iOS 12, watchOS 5, tvOS 12, HomePod OS 12 released

Feeling left behind because you don’t have the latest iPhone or iPad? Don’t, because Apple has a present for you in the form of iOS 12, released today. The new operating system promises to increase performance, particularly for older devices as far back as the iPhone 5s and iPad Air.


With the exception of the original Apple Watch, this year’s upgrades will run on every device that last year’s iOS 11 ran on. Specifically:

  • iPhone 5s or later
  • iPad Mini 2 or later
  • iPad Air or later
  • iPod Touch 6th Gen
  • Apple Watch Series 1 or later
  • Apple TV 4 or later

How to upgrade

Before installing the upgrade please be sure that your iPhone, iPad, or iPod are backed up.

To upgrade:

  • iOS: Go to the Settings > General > Software Update.
  • Apple Watch: After your iPhone is upgraded go on your iPhone to the Watch app > General > Software Update.
  • tvOS: Navigate to Settings > System > Software Update.
  • HomePod: Your HomePod will update on its own, but you can push it along if you want.

New Features

iOS 12 offers more than just a speed boost. Apart from adding fun stuff like new animoji, text effects, and camera effects in Messages and FaceTime, iOS 12 helps you use your device less. That’s important, as it becomes increasingly obvious that many people spend more time than they’d like on addictive social media apps, games, and cat videos.

Screen Time

The marquee feature for helping you control device usage is Screen Time. Found in the Settings app, Screen Time reports on how much time you spend using different apps, how often you pick up your device, and how many notifications interrupt you. You can check it anytime and get weekly reports, and use this information to help you reduce undesirable usage.

Screen Time has two helpful options, Downtime and App Limits. With Downtime, you can specify a time period when you can only receive phone calls and use specific apps you set in Always Allowed. App Limits let you set how long you may use certain categories of apps. You can ignore the limit, extending it for 15 minutes or for the rest of the day, but that’s cheating, right? At least it makes you feel guilty.

Even better, you can set Downtime and App Limits for a child’s iPhone or iPad, ensuring that they can’t play games after bedtime or text their friends during dinner.

Notification Management

It’s easy to become overwhelmed with notifications, especially if you have chatty friends in messaging apps. iOS 12 can reduce the impact of non-stop notifications. On the Lock screen, iOS 12 now groups message threads and multiple notifications from the same app. Tapping a group expands it so you can see the details.

Plus, with a feature called Instant Tuning, you can change notification settings for an app right from a notification. Swipe left on a notification and tap Manage. Instant Tuning also lets you send notifications to Notification Center silently so they don’t interrupt you but are available later.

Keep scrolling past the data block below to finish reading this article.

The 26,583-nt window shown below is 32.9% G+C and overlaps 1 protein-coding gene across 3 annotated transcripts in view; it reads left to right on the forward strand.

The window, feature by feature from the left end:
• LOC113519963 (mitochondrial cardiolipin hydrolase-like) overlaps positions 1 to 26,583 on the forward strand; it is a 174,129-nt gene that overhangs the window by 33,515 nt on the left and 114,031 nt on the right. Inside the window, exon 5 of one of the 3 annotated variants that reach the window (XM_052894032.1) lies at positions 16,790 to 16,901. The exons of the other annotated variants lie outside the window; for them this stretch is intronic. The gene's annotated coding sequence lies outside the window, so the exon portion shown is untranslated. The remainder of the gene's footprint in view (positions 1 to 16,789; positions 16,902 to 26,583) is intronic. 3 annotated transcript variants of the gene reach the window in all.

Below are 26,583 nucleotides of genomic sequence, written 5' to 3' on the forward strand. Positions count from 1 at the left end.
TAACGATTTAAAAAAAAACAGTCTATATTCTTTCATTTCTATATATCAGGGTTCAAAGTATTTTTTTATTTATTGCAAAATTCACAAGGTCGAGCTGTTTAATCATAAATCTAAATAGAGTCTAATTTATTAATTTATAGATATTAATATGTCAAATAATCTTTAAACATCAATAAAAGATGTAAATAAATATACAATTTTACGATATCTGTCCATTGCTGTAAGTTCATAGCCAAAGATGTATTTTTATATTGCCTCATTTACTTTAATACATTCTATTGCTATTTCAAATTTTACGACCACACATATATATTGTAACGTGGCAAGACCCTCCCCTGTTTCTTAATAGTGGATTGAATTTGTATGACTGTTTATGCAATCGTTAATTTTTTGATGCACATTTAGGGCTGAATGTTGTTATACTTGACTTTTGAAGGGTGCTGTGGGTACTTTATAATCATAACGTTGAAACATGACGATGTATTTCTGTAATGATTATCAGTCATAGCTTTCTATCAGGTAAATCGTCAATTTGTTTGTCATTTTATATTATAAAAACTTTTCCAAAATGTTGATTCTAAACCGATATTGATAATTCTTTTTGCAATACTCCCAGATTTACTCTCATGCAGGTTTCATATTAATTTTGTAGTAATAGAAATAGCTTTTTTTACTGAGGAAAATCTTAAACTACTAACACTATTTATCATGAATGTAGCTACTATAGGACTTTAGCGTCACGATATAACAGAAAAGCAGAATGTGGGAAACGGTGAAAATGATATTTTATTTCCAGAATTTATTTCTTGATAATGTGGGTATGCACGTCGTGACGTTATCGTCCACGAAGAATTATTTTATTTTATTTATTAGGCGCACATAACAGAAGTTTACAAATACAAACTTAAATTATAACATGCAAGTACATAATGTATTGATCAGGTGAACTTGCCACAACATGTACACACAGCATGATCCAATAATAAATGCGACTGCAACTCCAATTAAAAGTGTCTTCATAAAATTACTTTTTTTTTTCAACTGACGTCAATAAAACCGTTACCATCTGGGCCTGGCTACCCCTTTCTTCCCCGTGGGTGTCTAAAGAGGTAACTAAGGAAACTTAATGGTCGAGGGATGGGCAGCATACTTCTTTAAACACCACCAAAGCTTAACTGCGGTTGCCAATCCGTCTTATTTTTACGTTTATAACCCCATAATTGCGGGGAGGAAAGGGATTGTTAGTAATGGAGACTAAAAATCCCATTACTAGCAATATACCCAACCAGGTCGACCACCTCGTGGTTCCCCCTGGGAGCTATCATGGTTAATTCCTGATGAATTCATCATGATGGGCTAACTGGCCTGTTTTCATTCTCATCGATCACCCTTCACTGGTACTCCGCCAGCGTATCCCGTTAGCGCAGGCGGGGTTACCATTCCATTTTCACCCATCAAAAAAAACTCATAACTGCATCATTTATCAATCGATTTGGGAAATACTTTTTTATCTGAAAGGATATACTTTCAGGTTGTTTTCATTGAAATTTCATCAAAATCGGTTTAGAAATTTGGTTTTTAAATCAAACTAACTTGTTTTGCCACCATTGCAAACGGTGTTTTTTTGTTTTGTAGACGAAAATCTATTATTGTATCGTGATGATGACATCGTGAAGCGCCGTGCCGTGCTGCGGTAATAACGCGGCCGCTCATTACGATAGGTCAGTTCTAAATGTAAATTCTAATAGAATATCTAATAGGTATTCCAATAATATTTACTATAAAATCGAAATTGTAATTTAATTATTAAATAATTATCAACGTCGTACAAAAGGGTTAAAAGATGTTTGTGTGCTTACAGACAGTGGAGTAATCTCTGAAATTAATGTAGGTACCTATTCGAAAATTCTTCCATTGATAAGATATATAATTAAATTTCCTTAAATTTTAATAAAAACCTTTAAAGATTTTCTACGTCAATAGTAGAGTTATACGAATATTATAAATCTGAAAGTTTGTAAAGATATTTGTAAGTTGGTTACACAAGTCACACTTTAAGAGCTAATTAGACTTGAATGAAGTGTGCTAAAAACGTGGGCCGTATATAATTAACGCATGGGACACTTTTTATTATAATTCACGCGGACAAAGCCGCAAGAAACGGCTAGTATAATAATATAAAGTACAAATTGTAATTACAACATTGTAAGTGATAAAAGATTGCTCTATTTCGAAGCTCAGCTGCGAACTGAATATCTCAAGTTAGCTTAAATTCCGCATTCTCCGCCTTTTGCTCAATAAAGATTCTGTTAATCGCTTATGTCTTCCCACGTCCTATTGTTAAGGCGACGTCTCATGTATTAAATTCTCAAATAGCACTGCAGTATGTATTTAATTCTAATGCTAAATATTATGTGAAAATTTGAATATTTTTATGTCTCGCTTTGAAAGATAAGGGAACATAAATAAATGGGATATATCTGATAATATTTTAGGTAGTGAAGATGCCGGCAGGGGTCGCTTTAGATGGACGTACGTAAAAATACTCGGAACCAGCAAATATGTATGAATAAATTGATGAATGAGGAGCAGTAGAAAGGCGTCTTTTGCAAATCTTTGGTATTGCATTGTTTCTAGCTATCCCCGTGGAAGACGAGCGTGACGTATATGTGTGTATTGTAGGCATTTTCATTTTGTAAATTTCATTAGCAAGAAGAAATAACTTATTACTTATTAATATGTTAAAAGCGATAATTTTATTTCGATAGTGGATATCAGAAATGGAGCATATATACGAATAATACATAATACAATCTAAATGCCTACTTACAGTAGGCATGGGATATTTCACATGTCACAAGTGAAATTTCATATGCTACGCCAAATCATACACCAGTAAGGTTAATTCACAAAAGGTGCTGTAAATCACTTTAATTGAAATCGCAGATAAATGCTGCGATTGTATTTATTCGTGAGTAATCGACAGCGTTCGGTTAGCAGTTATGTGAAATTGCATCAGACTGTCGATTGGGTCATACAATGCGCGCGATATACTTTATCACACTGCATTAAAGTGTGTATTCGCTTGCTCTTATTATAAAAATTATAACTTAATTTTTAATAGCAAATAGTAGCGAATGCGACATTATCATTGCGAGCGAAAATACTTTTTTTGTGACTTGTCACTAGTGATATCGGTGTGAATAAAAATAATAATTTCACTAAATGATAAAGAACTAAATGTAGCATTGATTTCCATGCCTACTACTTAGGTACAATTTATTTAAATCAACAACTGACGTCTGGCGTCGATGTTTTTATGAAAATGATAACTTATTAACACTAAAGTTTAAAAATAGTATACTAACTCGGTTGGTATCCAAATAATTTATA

Do Not Disturb

In the “it’s about time” department, iOS 12 beefs up Do Not Disturb so it works more the way people do. When you bring up Control Center and force-touch the Do Not Disturb button, it expands to let you turn on Do Not Disturb for 1 hour, for the rest of the day, until you leave your current location, or until the end of your current appointment. The beauty of these new options is that they disable Do Not Disturb automatically so you don’t have to remember—and potentially miss important notifications. To keep you from accidentally leaving DND enabled you’ll also get a very prominent banner on your lock screen. Plus, a new Bedtime option in Settings > Do Not Disturb dims the display and hides overnight notifications until you unlock your device in the morning. That’s great for keeping my wheels from turning when I wake up in the middle of the night to check the time and see an alert for something that can wait for morning.

Siri Shortcuts

Another new feature, Siri Shortcuts, aims to help you use your device more effectively. As Siri learns your routines, it will start suggesting shortcuts for common actions, either on the Lock screen or when you pull down on the Home screen to search. You can see its suggestions in Settings > Siri & Search > All Shortcuts, and for those that seem useful, record a custom phrase that will invoke the shortcut. Plus, the upcoming Shortcuts app will let you create more complex shortcuts that can run multiple steps at once. For example, you’ll be able to create a custom shortcut to say “Hey Siri take me home” that automatically texts your ETA to your significant other, sets the thermostat, starts playing WAMU, and pulls up directions in Waze.

Smaller Changes

Those may be the most significant changes in iOS 12, but they’re far from the only ones. Here’s a sampling of other refinements you’ll notice:

  • Apple has redesigned the iBooks app and renamed it Books.
  • The News, Stocks, and Voice Memos apps also received redesigns, Stocks and Voice Memos are now available on the iPad, and all three have made the jump to the Mac in Mojave, with their data synced via iCloud.
  • A new Measure app uses augmented reality to help you measure objects in the real world.
  • In Settings > Battery, iOS 12 shows graphs of battery usage and activity for the last 24 hours or the last 10 days.

iOS 12 has even more minor improvements that I’ll be sharing in the coming months, so keep an eye on my blog!